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Page Title


Country, Date of election

Poland 2001


Economic development

Jarek Dominiak is forming investment clubs to teach financial management skills to people from all walks of life, and particularly to people living in rural areas. These clubs build trust among participants and encourage hands-on learning through collective investing.


In Poland and throughout much of central Europe, the economic transition of the past decade has been challenging, in part because few people grew up managing personal fundsin the way that they need to now. As new regulations, institutions, and terminology emerged to support a market economy, governments failed to communicate these changes and teach its citizens how to live in the changed economy. Thousands received bonds and company stock through privatization programs that encouraged companies to compensate downsized factory workers. These initiatives did not come with proper training, however, leaving the workers with papers and certificates they could not translate into profits.


Association of Individual Investors (SII) is the largest organization of stock investors in Poland, which operates since 1999. SII organizes conferences and trainings for investors, if necessary, intervene on their behalf, attends in the general meetings of companies. The Association currently has more than 8,000 members.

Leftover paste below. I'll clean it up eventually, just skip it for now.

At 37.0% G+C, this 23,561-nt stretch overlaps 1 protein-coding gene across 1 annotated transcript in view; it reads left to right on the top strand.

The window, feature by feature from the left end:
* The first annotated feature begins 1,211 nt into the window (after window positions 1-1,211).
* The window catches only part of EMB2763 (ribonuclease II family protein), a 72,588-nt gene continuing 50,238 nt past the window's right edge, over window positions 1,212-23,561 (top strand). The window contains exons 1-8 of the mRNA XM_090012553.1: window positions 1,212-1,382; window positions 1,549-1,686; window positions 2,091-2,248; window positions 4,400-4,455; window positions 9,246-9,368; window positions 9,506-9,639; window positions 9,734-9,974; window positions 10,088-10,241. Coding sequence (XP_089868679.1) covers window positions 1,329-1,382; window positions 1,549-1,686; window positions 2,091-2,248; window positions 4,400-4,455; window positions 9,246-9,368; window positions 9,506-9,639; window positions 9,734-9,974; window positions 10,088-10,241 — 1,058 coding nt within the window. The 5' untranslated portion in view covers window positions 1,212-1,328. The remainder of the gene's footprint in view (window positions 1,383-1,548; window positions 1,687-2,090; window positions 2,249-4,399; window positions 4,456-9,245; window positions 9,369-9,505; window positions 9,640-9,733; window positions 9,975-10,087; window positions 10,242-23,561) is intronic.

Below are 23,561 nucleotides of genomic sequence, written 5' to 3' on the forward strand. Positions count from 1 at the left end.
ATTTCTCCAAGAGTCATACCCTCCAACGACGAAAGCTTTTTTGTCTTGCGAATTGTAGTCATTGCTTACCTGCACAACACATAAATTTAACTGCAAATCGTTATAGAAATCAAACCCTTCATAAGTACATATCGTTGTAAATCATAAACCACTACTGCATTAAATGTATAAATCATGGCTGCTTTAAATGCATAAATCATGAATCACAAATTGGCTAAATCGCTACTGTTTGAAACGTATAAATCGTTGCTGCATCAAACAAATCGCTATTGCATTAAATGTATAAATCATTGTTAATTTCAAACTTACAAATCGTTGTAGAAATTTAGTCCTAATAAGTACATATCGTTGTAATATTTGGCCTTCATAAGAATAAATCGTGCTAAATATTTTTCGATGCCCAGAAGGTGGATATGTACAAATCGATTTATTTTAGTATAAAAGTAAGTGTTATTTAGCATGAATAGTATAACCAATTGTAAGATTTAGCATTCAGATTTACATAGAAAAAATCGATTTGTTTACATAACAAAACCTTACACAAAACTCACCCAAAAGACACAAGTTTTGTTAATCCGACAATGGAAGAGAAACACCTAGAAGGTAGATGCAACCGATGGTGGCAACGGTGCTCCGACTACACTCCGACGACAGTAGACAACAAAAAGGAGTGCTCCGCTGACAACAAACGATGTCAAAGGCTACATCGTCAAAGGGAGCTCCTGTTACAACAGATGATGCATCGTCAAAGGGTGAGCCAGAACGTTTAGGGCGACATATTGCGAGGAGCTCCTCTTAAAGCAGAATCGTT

To steer people through the economic transition underway in Poland and to give them the information and tools they need to support a market economy, Jarek teaches people about financial systems and management. His investors' association stimulates the growth of small investors' clubs throughout Poland that bring together people who want to know more about the new economy and their role in it. By making joint investment decisions, club members learn group responsibility and community trust is strengthened. In seven years, Jarek hopes to see over one thousand investment clubs, and twenty thousand participants, operating throughout the country.


Jarek believes that in few years there will be many  thousandsclubs operating in Poland, with participants and branches. These branches will offer educational support programs, organize training sessions and meetings, and distribute free educational materials. As one measure of success, Jarek expects to see the percentage of Polish citizens who invest in the stock market to rise in the next years.


Throughout his life, Jarek has demonstrated a strong will tohelp other people, a will that he says was passed on to him from his parents. In high school, he participated in programs for helping kids in need. During his activities with the international student organization AIESEC, Jarek was responsible for organizing student conferences on stock exchange issues. The institutions with which he collaborated most closely appreciated his work and this experience allowed him to establish contacts that have been, and continue to be, critical. In 2000, Jarek graduated from the University of Economics in Wroclaw and completely devoted himself to getting his association off the ground.

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